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Twitter, Facebook Grow as Media Hubs

On Facebook and Twitter, a significant percentage of users get news they would not have read elsewhere

Facebook and Twitter, which began as platforms for sharing personal information, are rapidly growing as publishing platforms for news, video, photos and entertainment content, according to multiple research studies analyzed in a new report by eMarketer.

The report, “Facebook and Twitter as Media Platforms: News, Video, Music and Games," covers the use of Twitter and Facebook by consumers looking to access and share media, as well as how media companies and brands use these platforms to target audiences through content marketing.

One factor affecting growth is the launch of Facebook's Timeline interface in late 2011, which puts greater focus on media activity compared with the previous iteration of the Facebook newsfeed, eMarketer found.

According to multiple studies and interviews analyzed in the report, Timeline has significantly increased user engagement with content on the site. A Simply Measured report from February, for example, found that worldwide content engagement on Facebook had gone up 46% since before Timeline.

BMW of North America’s social media manager, Kate Alini, told eMarketer in an interview that she sees Facebook as a “headquarters for social engagement.”

Twitter is also growing as a destination for both media consumers and suppliers, thanks in part to the company's recently launched #Discover interface.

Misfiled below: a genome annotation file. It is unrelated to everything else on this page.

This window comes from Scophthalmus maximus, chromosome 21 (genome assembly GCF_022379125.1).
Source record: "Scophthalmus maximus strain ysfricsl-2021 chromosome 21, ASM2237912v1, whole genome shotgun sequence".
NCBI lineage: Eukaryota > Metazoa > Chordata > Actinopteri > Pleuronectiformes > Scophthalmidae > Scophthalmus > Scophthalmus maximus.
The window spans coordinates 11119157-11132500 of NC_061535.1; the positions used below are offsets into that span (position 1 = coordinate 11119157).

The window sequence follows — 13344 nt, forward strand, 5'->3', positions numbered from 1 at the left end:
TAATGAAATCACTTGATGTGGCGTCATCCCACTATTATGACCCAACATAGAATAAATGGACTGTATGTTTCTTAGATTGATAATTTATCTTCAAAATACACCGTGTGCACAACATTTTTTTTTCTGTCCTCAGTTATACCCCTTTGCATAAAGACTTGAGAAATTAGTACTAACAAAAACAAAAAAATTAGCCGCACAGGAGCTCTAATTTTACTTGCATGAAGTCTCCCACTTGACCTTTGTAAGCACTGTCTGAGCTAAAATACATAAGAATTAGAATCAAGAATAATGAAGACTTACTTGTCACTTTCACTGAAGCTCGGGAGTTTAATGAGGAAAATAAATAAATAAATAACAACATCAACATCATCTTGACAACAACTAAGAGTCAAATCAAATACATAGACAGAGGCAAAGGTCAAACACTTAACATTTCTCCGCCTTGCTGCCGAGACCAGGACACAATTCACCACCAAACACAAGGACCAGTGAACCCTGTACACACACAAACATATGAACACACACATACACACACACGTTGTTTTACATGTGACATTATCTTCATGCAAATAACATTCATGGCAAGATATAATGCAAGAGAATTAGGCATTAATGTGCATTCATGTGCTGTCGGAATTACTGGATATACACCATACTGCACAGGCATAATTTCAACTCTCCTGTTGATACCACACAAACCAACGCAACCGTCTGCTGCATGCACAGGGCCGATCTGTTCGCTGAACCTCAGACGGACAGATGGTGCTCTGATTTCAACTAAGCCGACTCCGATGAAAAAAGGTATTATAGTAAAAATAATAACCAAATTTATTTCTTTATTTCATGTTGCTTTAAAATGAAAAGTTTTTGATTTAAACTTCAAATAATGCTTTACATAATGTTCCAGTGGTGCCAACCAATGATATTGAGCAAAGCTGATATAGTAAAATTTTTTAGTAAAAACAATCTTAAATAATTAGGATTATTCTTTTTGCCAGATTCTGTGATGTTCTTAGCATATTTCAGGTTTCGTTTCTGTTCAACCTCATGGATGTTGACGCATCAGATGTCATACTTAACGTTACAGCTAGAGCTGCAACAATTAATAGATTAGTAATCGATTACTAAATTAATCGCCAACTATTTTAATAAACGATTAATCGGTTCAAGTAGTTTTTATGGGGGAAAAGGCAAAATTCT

According to the Pew Research Center’s Project for Excellence in Journalism, 39% of Twitter users said most of the news they got on Twitter in January 2012 was not material they would have read elsewhere. On Facebook, the corresponding percentage was a bit lower at 34%. This means that, by eMarketer’s estimates of the Twitter and Facebook user bases in 2012, more than 11 million Twitter users and more than 48 million Facebook users are getting news on those services.

The full report also details how Twitter and Facebook have also become hubs for gaming, video, and photo-sharing. Key takeaways:

  • How are media and entertainment companies using Facebook and Twitter to distribute and market their content?
  • How are consumers using these sites to access and share digital content?
  • How are Facebook Timeline and Twitter Discover affecting content sharing on the sites?
  • How are marketers capitalizing on Facebook’s and Twitter’s roles in the media and content ecosystem?

eMarketer evaluated hundreds of third-party research findings for the report, eventually selecting data from several vetted sources, including comScore, Flurry Analytics, Pew Research Center, PopCap Games, Simply Measured, and VEVO.

eMarketer also conducted interviews with executives at several media companies and brands, including BMW, Converse, Facebook, GE, Kraft Foods, National Hockey League, VEVO, Oreo, Procter & Gamble, TBG Digital, and The Washington Post.

About eMarketer
eMarketer publishes data, analysis and insights on digital marketing, media and commerce. We do this by gathering information from many sources, filtering it, and putting it into perspective. For more than a decade, leading companies have trusted this approach, and have relied on eMarketer to help them make better business decisions.
www.eMarketer.com

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